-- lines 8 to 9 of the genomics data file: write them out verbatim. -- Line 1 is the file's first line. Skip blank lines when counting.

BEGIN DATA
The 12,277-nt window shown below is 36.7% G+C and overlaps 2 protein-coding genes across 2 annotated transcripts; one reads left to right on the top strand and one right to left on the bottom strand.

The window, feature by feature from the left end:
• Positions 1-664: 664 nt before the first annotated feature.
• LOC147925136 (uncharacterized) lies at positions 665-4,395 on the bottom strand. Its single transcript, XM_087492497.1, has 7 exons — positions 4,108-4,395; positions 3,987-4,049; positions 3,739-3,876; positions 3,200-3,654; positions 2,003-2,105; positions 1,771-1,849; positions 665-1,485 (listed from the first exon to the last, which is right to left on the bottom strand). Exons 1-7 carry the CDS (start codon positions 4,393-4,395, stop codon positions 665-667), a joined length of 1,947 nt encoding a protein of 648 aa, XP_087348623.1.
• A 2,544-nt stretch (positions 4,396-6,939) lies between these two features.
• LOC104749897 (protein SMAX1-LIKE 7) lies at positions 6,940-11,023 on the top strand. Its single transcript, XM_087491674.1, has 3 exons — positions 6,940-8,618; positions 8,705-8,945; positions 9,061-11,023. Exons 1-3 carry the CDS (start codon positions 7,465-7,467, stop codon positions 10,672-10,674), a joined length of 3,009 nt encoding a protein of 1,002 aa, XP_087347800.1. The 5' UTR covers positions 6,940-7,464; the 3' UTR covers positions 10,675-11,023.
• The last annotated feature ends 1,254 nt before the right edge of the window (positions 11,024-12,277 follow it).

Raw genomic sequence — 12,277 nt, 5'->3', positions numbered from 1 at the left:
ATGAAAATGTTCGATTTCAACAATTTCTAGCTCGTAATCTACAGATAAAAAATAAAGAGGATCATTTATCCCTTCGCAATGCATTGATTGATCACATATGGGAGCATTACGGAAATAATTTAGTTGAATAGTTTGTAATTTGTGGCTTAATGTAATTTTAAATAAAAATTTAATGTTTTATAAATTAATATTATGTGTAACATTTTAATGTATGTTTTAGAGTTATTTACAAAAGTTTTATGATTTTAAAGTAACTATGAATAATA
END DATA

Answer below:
Raw genomic sequence — 12,277 nt, 5'->3', positions numbered from 1 at the left:
ATGAAAATGTTCGATTTCAACAATTTCTAGCTCGTAATCTACAGATAAAAAATAAAGAGGATCATTTATCCCTTCGCAATGCATTGATTGATCACATATGGGAGCATTACGGAAATAATTTAGTTGAATAGTTTGTAATTTGTGGCTTAATGTAATTTTAAATAAAAATTTAATGTTTTATAAATTAATATTATGTGTAACATTTTAATGTATGTTTTAGAGTTATTTACAAAAGTTTTATGATTTTAAAGTAACTATGAATAATA